She started a commerce buying and selling poultry. And it was working. It enabled her to manage her household and also to buy the additional goat. But poultry disease swept through the area in February, and it killed twelve of her chickens, eliminating her commerce. Ever since, her family has been living off the remaining proceeds of her last bean harvest and her partner’s income. He makes money cutting down trees and turning them into planks for carpenters.

That money was enough for them to get by and for her to continue regular contributions to her savings group. Just this week, the year-long cycle ended, and Bettie received her pay-out. It was about 12,000 gourds.

She has a plan for this money, and it is an unusual one. She and her partner have decided to get married. Normally we would encourage a member to use her savings, or at least some of her savings, to generate income. Especially in a case like Bettie’s, who recently lost her small commerce.

But Bettie is determined to get married, which will involve some expense, and it is really up to her.

And she has another plan to get her business started again. A short time ago she lent a friend 6,000 gourds that she took from her business. The friend is ready to pay her back, but she has asked them to hold on to the money for the time being. She knows that if she takes it now, it will go into the wedding too, but if she takes it after the marriage, she’ll be able to use it to start buying poultry again.

Dieusanie St. Phil is a single mother of four, living just across the road from Bettie, on a small plot of land she bought in better times. “It wasn’t expensive back when I bought it.” She lives with her four children. She was only able to send two of the four to school this year. She just didn’t have the means to send the others. “They will all go to school in September,” she says.

For years she has supported them by selling day labor, mainly helping neighbors with their bean crops. “Sometimes they pay money, sometimes they send me home with some beans or some corn.” But she says she has stopped that sort of work since she joined CLM.

She asked the team for goats, and she received two. Each had a kid, but only one of the kids survived. She herself bought an additional goats with money she saved from her weekly stipend. The goats are important to her. “I will take care of them so I can use them to send my children to school.”

Her real progress has come through her small commerce. She borrowed 6,000 gourds from her savings and loan association, and began selling local rum and cigarettes. She used the profit to increase her investment, adding other products, like home-made snuff and coffee that she roasts and grinds.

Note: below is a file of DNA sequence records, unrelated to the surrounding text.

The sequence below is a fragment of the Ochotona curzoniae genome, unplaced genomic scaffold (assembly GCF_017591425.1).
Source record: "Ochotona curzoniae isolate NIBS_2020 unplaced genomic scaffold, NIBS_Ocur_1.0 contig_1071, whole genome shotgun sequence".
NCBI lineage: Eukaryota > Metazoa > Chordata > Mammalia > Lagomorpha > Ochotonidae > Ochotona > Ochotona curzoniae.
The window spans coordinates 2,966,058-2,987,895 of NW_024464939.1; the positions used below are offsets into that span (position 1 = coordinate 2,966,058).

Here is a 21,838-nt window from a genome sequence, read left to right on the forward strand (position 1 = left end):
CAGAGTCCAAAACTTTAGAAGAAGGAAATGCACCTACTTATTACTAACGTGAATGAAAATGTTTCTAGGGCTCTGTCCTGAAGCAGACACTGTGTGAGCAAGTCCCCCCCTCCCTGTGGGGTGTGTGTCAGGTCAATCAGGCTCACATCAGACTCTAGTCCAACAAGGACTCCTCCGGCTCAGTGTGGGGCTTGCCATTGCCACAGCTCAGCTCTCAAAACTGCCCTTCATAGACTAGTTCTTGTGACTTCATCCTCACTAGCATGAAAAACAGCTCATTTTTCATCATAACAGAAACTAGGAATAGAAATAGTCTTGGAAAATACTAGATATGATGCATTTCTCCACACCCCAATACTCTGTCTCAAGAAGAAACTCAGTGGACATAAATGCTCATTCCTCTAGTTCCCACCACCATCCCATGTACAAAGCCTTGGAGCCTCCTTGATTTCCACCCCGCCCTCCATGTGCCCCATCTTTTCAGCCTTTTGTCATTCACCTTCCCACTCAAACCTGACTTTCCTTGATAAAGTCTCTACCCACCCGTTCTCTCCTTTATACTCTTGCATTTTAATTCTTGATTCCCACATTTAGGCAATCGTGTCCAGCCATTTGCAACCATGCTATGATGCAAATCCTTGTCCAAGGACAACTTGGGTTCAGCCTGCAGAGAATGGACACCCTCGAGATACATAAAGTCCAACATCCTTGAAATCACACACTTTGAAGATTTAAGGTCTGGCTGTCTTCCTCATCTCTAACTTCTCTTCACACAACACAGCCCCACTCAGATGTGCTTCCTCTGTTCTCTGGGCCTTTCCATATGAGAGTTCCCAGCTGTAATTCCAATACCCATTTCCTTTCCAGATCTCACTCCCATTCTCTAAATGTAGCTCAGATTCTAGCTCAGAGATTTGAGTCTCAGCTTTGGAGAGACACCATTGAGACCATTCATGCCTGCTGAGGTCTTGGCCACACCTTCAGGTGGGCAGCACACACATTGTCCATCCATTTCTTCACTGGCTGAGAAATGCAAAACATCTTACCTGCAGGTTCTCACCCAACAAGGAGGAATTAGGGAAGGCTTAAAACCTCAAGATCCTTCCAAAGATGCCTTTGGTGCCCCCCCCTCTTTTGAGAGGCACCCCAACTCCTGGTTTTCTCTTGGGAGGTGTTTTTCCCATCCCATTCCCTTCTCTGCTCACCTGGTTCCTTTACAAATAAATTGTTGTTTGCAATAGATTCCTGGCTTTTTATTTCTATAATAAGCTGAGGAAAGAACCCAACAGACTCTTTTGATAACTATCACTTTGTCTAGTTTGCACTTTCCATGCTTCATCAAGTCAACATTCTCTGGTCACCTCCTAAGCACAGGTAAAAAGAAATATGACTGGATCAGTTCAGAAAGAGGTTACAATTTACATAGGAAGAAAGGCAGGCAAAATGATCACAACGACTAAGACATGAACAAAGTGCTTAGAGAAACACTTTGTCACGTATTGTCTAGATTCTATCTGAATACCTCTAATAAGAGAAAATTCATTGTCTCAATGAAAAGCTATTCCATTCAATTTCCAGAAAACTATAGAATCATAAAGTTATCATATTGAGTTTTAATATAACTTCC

Products like snuff and coffee — things that she produces — tend to have a higher margin than things one simply buys and sells, and they have become, together with the rum, the focus of Dieusanie’s business.

When she finished repaying her first loan, she took a second for 20,000, and threw all the money into her wall commerce. She had no trouble repaying that second loan. Most encouraging is that she has been able to maintain her business even while repaying the loan. Her repayments have come, in other words, mainly from profits.

She saved in the same savings and loan association that Bettie was a part of, and she too amassed about 12,000 gourds. She doesn’t feel that her commerce needs the additional capital right now, so she has decided to buy a pig as a new investment.

She is happy with the progress she’s made, but she knows she has father to go, and she expresses this clearly. “I wouldn’t say that I am well-off, but I have started my way along a path.”

Emmania After Almost a Year

Emmania lives in a small house in Woy with her partner, Jameson, and Jamesley, the couple’s four-year-old son. Their house is just a hundred yards or so off the main road that leads from downtown Savanèt to the Dominican border.

They haven’t lived there for long. When they first joined the CLM program, they were renting a room nearer to the downtown area. Their rent was 4,000 gourds per year. That’s about $25, and it may not sound like much, but the couple struggled to pay it. Emmania herself earned no income whatsoever. Jameson would borrow a motorcycle when he could and split the day’s receipts with the bike’s owner. He couldn’t make much, and he needed to manage both the rent and the 11,000 tuition at their boy’s school. “Sometimes we would just go hungry. We had to have a place to live and we had to send our boy to school.”

Their rent was about to come due. What’s worse, the house was falling apart. “Part of the wall had fallen. I used a sheet to cover the hole.” So, her case manager sprung into action.